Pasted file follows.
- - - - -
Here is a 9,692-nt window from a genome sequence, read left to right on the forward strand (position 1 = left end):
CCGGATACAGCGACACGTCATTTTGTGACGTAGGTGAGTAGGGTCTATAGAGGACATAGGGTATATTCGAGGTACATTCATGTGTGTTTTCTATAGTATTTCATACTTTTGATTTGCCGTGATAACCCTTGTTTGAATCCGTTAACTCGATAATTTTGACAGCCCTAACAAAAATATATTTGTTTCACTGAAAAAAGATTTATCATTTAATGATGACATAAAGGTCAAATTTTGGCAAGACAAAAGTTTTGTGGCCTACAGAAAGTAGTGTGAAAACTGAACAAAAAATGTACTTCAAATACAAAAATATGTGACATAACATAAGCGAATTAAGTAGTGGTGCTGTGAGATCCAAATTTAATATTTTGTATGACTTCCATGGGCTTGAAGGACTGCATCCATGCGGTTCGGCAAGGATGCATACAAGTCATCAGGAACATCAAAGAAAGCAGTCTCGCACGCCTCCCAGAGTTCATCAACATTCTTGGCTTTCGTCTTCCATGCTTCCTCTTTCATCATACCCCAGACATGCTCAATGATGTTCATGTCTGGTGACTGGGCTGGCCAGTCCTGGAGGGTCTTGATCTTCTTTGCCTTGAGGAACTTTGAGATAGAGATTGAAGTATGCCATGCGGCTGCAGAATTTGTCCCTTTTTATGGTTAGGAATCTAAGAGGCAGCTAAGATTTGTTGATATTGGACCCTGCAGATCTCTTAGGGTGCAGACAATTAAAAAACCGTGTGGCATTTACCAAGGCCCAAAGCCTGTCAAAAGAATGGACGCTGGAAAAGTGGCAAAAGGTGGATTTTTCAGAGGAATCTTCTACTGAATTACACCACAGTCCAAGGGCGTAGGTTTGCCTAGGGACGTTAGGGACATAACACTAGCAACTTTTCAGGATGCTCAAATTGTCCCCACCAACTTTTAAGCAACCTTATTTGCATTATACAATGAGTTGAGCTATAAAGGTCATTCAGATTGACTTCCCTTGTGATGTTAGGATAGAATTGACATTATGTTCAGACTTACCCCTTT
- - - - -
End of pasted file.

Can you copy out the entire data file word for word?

Here is a 9,692-nt window from a genome sequence, read left to right on the forward strand (position 1 = left end):
CCGGATACAGCGACACGTCATTTTGTGACGTAGGTGAGTAGGGTCTATAGAGGACATAGGGTATATTCGAGGTACATTCATGTGTGTTTTCTATAGTATTTCATACTTTTGATTTGCCGTGATAACCCTTGTTTGAATCCGTTAACTCGATAATTTTGACAGCCCTAACAAAAATATATTTGTTTCACTGAAAAAAGATTTATCATTTAATGATGACATAAAGGTCAAATTTTGGCAAGACAAAAGTTTTGTGGCCTACAGAAAGTAGTGTGAAAACTGAACAAAAAATGTACTTCAAATACAAAAATATGTGACATAACATAAGCGAATTAAGTAGTGGTGCTGTGAGATCCAAATTTAATATTTTGTATGACTTCCATGGGCTTGAAGGACTGCATCCATGCGGTTCGGCAAGGATGCATACAAGTCATCAGGAACATCAAAGAAAGCAGTCTCGCACGCCTCCCAGAGTTCATCAACATTCTTGGCTTTCGTCTTCCATGCTTCCTCTTTCATCATACCCCAGACATGCTCAATGATGTTCATGTCTGGTGACTGGGCTGGCCAGTCCTGGAGGGTCTTGATCTTCTTTGCCTTGAGGAACTTTGAGATAGAGATTGAAGTATGCCATGCGGCTGCAGAATTTGTCCCTTTTTATGGTTAGGAATCTAAGAGGCAGCTAAGATTTGTTGATATTGGACCCTGCAGATCTCTTAGGGTGCAGACAATTAAAAAACCGTGTGGCATTTACCAAGGCCCAAAGCCTGTCAAAAGAATGGACGCTGGAAAAGTGGCAAAAGGTGGATTTTTCAGAGGAATCTTCTACTGAATTACACCACAGTCCAAGGGCGTAGGTTTGCCTAGGGACGTTAGGGACATAACACTAGCAACTTTTCAGGATGCTCAAATTGTCCCCACCAACTTTTAAGCAACCTTATTTGCATTATACAATGAGTTGAGCTATAAAGGTCATTCAGATTGACTTCCCTTGTGATGTTAGGATAGAATTGACATTATGTTCAGACTTACCCCTTT